Florida superintendents stand with education commissioner on proposed cut scores
As the state Board of Education explores setting passing scores for the new Florida Standards Assessments that are more in line with "proficiency" grades on a key national assessment, Florida's superintendents say they're sticking by Education Commissioner Pam Stewart on this one.
The Florida Association of District School Superintendents said in a statement today that they support the long-used process to establish "cut scores" for Florida's standardized tests since the exams began in 1998 -- a move that signals superintendents' opposition to the state Board of Education's suggestion that they might take a different path.
The group says they support Stewart's recommended cut scores, which came this fall after input from more than 300 educators and stakeholders. Stewart's proposed cut scores are generally higher than the state’s previous standardized test (the FCAT 2.0); she told Board of Education members last month that that “demonstrates that the trend in Florida has been to increase the rigor” of exams.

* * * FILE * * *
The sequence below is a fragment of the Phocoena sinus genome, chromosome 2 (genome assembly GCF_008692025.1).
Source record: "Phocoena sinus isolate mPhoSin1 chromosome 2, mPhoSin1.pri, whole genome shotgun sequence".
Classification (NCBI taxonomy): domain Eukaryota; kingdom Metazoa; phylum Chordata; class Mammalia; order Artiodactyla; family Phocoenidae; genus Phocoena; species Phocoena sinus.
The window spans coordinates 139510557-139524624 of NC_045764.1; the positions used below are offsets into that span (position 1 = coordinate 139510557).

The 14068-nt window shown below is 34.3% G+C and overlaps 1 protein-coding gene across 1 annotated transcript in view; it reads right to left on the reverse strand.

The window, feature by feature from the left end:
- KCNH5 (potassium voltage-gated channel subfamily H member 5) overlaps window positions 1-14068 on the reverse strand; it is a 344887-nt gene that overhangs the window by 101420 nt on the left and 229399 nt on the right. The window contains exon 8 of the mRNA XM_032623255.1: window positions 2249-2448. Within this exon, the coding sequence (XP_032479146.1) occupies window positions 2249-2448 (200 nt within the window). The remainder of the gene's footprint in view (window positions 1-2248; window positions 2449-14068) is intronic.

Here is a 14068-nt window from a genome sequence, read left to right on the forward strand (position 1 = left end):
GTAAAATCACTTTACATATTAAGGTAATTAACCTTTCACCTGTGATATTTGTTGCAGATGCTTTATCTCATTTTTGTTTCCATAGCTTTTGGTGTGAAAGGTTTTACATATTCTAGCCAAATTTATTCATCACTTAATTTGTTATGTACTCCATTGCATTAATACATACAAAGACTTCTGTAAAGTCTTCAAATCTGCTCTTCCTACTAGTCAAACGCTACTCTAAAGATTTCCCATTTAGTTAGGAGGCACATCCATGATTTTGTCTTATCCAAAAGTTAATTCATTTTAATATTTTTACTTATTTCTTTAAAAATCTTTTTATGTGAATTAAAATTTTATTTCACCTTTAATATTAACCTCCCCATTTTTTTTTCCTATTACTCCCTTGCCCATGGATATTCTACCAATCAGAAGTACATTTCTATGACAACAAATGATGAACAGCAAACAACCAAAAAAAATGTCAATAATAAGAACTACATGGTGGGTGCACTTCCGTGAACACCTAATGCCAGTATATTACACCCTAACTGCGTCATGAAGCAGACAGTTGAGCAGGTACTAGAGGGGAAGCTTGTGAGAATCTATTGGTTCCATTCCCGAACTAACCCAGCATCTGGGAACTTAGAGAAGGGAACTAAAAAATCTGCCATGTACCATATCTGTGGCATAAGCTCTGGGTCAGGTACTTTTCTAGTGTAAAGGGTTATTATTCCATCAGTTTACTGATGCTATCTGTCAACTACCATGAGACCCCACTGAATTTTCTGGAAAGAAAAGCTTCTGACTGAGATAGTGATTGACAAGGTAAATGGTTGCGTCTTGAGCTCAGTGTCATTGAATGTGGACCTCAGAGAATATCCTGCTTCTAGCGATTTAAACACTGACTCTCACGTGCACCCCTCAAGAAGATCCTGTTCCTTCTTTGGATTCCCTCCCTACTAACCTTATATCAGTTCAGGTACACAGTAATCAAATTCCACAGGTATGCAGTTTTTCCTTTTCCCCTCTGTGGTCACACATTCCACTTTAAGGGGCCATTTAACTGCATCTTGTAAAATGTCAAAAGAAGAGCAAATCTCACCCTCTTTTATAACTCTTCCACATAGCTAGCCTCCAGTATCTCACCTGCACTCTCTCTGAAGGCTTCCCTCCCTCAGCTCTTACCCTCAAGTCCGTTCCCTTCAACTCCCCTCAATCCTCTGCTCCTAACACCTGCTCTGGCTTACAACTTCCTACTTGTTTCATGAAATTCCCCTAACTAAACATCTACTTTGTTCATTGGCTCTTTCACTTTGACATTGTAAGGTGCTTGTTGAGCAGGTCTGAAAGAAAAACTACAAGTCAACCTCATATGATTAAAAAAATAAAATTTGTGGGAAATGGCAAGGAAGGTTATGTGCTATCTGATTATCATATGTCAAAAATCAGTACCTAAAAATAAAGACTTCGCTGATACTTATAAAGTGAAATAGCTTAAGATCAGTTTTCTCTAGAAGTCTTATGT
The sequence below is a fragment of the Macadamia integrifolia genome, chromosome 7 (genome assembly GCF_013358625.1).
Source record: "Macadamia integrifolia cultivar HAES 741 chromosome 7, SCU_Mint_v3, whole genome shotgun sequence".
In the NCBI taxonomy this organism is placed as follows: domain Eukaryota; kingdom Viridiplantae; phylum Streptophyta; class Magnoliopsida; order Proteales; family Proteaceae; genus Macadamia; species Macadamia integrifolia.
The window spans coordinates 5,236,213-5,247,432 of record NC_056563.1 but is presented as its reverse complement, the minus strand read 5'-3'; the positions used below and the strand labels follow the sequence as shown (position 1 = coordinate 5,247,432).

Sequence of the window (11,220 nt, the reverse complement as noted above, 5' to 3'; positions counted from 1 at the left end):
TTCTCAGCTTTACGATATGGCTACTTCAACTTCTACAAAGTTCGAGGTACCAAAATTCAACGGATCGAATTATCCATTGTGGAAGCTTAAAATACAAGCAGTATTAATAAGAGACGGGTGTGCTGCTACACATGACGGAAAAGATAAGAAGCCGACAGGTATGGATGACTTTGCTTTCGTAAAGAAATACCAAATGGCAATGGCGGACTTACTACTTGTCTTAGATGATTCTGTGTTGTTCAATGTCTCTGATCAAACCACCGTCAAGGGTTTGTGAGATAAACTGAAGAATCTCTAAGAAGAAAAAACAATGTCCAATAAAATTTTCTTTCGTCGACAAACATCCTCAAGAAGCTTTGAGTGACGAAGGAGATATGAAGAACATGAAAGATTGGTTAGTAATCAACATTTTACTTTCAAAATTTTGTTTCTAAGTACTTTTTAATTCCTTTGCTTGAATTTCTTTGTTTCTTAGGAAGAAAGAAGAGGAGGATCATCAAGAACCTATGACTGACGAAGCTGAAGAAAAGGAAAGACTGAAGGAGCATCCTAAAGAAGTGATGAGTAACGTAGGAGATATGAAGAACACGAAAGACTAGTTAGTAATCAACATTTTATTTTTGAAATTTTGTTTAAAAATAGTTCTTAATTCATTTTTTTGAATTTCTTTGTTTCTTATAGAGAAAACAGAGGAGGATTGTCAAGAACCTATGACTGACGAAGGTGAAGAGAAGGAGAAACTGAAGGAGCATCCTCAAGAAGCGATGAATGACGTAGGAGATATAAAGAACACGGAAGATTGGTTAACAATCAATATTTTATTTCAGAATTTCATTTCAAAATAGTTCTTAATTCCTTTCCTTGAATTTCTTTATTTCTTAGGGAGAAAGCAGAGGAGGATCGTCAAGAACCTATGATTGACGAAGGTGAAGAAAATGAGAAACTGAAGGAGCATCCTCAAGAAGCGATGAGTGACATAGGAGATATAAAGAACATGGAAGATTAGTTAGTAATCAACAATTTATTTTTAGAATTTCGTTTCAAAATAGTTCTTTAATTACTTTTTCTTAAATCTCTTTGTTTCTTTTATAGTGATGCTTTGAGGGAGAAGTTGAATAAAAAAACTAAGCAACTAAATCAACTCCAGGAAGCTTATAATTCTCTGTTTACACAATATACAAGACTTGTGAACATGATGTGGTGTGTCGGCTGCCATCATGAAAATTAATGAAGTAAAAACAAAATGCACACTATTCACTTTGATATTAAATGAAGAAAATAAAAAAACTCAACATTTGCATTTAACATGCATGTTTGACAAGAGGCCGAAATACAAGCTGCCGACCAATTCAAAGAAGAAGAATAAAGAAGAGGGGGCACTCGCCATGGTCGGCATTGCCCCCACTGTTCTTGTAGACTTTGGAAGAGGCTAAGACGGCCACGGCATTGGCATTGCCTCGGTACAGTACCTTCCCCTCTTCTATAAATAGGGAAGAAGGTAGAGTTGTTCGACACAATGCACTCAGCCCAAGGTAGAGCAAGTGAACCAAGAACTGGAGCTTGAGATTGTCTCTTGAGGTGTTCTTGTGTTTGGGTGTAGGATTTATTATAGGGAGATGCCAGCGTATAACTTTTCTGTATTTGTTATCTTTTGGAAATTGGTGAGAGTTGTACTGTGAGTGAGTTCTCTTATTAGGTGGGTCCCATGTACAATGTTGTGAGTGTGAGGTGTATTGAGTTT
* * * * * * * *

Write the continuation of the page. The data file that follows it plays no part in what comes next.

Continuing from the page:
But state education board members indicated they felt that Stewart's proposal didn't go far enough. They asked Stewart's office to provide information about how cut scores are defined for the National Assessments of Educational Progress and desired suggested scores that would be within 10 points of NAEP's, in the interest of potentially making FSA's passing marks more competitive with national standards.
But Florida's superintendents said, "to deviate from the established Florida Department of Education (DOE) process negates the process itself and calls into question the need for the process. It also further undermines public confidence in Florida’s already fragile accountability system."
The state board is due to set cut scores for the FSA at its January meeting.
While the superintendents agree with Stewart's position on cut scores, they continue to oppose efforts to use results from the new FSA to issue school grades for the 2014-15. They, like other educator groups, want the initial test results to serve as a baseline from which to judge students' and schools' progress in future years.